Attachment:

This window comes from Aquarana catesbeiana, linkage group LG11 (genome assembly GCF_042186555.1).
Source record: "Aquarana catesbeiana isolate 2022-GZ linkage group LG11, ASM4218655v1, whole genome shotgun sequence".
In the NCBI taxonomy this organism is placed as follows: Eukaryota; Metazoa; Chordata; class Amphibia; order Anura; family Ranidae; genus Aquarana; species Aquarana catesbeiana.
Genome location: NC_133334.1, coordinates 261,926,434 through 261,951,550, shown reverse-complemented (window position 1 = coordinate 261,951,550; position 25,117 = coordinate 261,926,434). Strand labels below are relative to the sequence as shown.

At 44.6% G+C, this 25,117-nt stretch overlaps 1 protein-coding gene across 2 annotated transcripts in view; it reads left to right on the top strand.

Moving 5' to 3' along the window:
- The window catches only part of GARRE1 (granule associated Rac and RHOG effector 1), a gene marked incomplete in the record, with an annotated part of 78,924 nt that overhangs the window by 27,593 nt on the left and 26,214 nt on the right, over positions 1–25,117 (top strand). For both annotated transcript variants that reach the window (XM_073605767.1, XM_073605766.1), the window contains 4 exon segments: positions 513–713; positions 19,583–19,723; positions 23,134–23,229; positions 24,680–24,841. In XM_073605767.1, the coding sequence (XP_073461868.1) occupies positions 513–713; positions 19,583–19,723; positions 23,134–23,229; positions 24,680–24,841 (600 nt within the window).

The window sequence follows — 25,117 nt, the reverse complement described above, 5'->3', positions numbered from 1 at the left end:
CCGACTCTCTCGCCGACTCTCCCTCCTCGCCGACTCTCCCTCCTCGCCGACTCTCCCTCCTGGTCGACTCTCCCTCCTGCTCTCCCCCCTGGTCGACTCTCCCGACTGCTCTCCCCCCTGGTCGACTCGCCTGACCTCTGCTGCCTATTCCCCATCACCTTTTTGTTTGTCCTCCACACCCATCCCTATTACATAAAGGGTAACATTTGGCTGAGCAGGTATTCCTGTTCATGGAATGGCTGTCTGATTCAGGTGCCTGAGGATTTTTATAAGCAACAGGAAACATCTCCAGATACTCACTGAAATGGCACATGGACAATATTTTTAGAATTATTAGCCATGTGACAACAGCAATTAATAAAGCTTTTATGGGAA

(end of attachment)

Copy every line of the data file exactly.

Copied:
This window comes from Aquarana catesbeiana, linkage group LG11 (genome assembly GCF_042186555.1).
Source record: "Aquarana catesbeiana isolate 2022-GZ linkage group LG11, ASM4218655v1, whole genome shotgun sequence".
In the NCBI taxonomy this organism is placed as follows: Eukaryota; Metazoa; Chordata; class Amphibia; order Anura; family Ranidae; genus Aquarana; species Aquarana catesbeiana.
Genome location: NC_133334.1, coordinates 261,926,434 through 261,951,550, shown reverse-complemented (window position 1 = coordinate 261,951,550; position 25,117 = coordinate 261,926,434). Strand labels below are relative to the sequence as shown.

At 44.6% G+C, this 25,117-nt stretch overlaps 1 protein-coding gene across 2 annotated transcripts in view; it reads left to right on the top strand.

Moving 5' to 3' along the window:
- The window catches only part of GARRE1 (granule associated Rac and RHOG effector 1), a gene marked incomplete in the record, with an annotated part of 78,924 nt that overhangs the window by 27,593 nt on the left and 26,214 nt on the right, over positions 1–25,117 (top strand). For both annotated transcript variants that reach the window (XM_073605767.1, XM_073605766.1), the window contains 4 exon segments: positions 513–713; positions 19,583–19,723; positions 23,134–23,229; positions 24,680–24,841. In XM_073605767.1, the coding sequence (XP_073461868.1) occupies positions 513–713; positions 19,583–19,723; positions 23,134–23,229; positions 24,680–24,841 (600 nt within the window).

The window sequence follows — 25,117 nt, the reverse complement described above, 5'->3', positions numbered from 1 at the left end:
CCGACTCTCTCGCCGACTCTCCCTCCTCGCCGACTCTCCCTCCTCGCCGACTCTCCCTCCTGGTCGACTCTCCCTCCTGCTCTCCCCCCTGGTCGACTCTCCCGACTGCTCTCCCCCCTGGTCGACTCGCCTGACCTCTGCTGCCTATTCCCCATCACCTTTTTGTTTGTCCTCCACACCCATCCCTATTACATAAAGGGTAACATTTGGCTGAGCAGGTATTCCTGTTCATGGAATGGCTGTCTGATTCAGGTGCCTGAGGATTTTTATAAGCAACAGGAAACATCTCCAGATACTCACTGAAATGGCACATGGACAATATTTTTAGAATTATTAGCCATGTGACAACAGCAATTAATAAAGCTTTTATGGGAA